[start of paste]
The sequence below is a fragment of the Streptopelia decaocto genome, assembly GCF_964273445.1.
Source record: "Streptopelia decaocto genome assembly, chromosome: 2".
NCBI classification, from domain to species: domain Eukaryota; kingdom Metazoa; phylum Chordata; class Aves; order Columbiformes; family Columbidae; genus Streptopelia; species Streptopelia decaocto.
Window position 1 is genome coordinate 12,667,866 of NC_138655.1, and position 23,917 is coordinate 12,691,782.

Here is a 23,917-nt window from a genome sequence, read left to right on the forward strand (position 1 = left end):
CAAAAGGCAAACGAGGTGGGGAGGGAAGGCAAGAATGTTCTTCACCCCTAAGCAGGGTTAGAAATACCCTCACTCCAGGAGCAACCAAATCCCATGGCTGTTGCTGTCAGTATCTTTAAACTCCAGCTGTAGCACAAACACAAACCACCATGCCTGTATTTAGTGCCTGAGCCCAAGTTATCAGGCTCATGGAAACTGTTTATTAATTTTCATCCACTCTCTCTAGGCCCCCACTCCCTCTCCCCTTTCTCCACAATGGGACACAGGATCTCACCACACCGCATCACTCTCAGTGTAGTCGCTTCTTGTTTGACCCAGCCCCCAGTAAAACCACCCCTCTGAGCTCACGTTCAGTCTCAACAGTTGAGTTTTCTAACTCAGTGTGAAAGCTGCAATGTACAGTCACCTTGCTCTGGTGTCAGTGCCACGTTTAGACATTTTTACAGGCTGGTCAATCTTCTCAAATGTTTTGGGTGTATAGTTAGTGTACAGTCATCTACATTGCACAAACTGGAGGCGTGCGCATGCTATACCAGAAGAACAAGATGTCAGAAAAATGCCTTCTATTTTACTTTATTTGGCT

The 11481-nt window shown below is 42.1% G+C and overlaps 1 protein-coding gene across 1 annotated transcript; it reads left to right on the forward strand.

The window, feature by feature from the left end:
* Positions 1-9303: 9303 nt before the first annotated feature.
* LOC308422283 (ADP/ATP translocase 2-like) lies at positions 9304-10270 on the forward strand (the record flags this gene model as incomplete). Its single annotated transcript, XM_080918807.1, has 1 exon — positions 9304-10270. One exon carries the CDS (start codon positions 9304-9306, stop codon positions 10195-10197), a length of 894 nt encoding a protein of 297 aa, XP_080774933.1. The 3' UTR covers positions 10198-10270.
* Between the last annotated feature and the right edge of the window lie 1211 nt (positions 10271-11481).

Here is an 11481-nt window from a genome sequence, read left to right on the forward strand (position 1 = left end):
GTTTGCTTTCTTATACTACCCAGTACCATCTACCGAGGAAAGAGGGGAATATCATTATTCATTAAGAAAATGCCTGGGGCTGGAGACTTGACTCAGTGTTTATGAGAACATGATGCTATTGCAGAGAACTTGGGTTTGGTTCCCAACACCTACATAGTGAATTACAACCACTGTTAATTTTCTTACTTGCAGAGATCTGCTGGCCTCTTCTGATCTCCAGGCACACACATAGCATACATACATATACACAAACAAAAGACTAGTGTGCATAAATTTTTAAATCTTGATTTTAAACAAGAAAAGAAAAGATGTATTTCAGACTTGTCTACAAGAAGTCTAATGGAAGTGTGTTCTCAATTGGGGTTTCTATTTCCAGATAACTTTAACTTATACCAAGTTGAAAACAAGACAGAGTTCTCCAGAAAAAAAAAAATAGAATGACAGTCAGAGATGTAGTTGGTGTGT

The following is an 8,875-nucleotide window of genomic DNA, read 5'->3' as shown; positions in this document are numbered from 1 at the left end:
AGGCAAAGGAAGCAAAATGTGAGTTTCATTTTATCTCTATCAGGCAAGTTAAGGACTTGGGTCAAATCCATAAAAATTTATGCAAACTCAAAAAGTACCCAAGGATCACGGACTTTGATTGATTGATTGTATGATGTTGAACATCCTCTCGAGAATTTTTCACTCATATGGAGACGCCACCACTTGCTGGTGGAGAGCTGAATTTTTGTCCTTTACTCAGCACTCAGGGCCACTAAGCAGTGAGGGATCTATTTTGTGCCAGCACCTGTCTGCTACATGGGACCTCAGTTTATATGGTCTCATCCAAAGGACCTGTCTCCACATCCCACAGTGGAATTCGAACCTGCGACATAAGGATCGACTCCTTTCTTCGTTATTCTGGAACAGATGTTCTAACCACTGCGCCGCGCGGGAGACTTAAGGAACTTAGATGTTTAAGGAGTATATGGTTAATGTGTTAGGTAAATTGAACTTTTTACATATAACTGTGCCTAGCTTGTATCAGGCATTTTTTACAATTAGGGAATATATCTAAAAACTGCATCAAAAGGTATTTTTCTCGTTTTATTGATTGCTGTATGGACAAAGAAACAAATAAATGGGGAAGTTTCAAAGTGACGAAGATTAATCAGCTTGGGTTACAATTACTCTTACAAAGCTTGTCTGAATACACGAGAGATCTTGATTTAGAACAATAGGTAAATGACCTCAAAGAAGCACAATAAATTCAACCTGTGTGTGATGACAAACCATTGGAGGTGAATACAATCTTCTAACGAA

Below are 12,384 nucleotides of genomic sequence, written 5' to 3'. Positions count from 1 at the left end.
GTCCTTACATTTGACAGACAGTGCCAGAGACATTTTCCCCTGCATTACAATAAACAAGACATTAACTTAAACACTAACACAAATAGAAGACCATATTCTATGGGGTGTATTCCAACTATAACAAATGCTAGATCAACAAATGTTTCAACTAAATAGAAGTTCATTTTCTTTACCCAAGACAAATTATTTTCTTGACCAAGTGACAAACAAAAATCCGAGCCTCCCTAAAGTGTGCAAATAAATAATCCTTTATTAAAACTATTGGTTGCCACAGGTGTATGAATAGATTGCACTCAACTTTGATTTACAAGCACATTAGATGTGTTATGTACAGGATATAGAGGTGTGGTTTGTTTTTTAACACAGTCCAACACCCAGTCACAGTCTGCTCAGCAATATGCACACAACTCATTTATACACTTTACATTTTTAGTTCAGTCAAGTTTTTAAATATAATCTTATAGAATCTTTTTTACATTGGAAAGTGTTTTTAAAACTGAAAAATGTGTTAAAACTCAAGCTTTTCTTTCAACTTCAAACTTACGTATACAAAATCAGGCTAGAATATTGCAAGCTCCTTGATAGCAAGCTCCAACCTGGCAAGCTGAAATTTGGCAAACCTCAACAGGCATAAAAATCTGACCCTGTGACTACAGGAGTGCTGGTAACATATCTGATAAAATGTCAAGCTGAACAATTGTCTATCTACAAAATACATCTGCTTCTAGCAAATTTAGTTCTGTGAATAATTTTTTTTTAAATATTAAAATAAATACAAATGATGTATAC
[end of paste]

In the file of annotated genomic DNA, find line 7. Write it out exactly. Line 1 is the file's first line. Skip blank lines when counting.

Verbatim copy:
The 11481-nt window shown below is 42.1% G+C and overlaps 1 protein-coding gene across 1 annotated transcript; it reads left to right on the forward strand.